Speak to your mortgage professional and read the fine print carefully so you know exactly what you’re paying for and can be certain your refi will save you money. Take heart, as only 8% of those in the Zillow survey said their refi did not save them money.

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Can You Skip the Appraisal Process?

During your home’s appraisal, which is required for most refi loans, the lender determines if your home is worth the value you’re refinancing it for. This can be stressful if you have an older home that needs obvious work. With home prices at all-time highs right now, most homes should appraise for more than their original selling price.

However, if you have a government-backed loan such as an FHA, VA, or USDA loan, you may be able to skip the appraisal with an FHA Streamline Refinance. You must also meet a few other requirements, including holding your existing mortgage for at least 210 days and 6 monthly payments, with only one late payment permitted in the past year and none in the past six months. Keep in mind, the FHA Streamline Refinance does not allow you to draw cash from the loan. You can only refinance up to your current mortgage amount.

Tips to Make Your Refi Go Even More Smoothly

As easy as it is to refi, you’ll first want to run the numbers to make sure a home refi makes sense for you. In the past, experts said that if you could lower your interest rate by 1% or more, it made sense to refi, according to Zillow. But rapid home appreciation gives people reasons beyond cost savings to refinance.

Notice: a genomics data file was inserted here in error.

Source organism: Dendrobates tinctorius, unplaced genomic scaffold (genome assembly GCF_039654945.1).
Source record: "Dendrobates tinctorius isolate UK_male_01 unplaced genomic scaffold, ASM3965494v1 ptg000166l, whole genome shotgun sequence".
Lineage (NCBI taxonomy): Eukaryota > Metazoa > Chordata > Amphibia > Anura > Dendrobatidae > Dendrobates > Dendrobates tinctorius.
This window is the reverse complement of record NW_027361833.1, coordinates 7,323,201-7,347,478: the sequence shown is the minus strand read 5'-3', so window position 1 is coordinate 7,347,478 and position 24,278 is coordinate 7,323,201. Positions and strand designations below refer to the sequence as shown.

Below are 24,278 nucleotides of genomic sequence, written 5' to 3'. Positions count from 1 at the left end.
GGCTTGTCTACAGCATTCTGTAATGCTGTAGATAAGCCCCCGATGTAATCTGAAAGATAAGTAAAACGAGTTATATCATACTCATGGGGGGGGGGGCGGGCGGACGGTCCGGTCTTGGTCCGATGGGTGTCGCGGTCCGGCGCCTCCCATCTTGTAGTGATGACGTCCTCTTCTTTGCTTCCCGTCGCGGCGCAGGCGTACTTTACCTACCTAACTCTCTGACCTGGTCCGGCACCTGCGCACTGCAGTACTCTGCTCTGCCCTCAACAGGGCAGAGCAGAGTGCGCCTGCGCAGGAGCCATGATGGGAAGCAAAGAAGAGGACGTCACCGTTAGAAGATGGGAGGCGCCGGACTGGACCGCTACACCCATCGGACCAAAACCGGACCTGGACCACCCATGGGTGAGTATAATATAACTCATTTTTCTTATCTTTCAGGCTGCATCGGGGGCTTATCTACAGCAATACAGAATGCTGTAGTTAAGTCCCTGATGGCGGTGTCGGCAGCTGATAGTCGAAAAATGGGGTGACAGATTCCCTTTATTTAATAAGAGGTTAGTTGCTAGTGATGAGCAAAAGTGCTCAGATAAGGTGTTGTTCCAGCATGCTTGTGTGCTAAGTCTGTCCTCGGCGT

“There are a lot of benefits to refinancing a home right now,” Zillow’s Lee said in the press release. “Fast-rising home values make cash-out refinances a great option, allowing homeowners to tap into the increased equity of their home and reinvest their savings in other areas, like paying down high-interest debt, funding tuition or completing a home improvement project.”

See: Mortgage Closing Costs: What They Are and How Much You Can Expect To Pay
Find: What You Need to Know Before Taking Out a Joint Mortgage

If you decide to go ahead with a refi, you’ll want to check your credit report shortly before you apply for the loan to ensure your credit score is as good as it was when you took out your mortgage. Borrowers with credit scores of 720 or higher will secure the lowest rates.

Then, gather the necessary documents such as tax returns and pay stubs that your lender will need to verify your income, Lee advised. Additionally, you’ll want to avoid making other major purchases until the loan closes, to avoid reducing your bank balances or increasing your credit card debt.

Once the paperwork is signed, however, you can continue spending as usual – and maybe even splurge a bit with the cash you’ve freed up.

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About the Author

Dawn Allcot is a full-time freelance writer and content marketing specialist who geeks out about finance, e-commerce, technology, and real estate. Her lengthy list of publishing credits include Bankrate, Lending Tree, and Chase Bank. She is the founder and owner of GeekTravelGuide.net, a travel, technology, and entertainment website. She lives on Long Island, New York, with a veritable menagerie that includes 2 cats, a rambunctious kitten, and three lizards of varying sizes and personalities – plus her two kids and husband. Find her on Twitter, @DawnAllcot.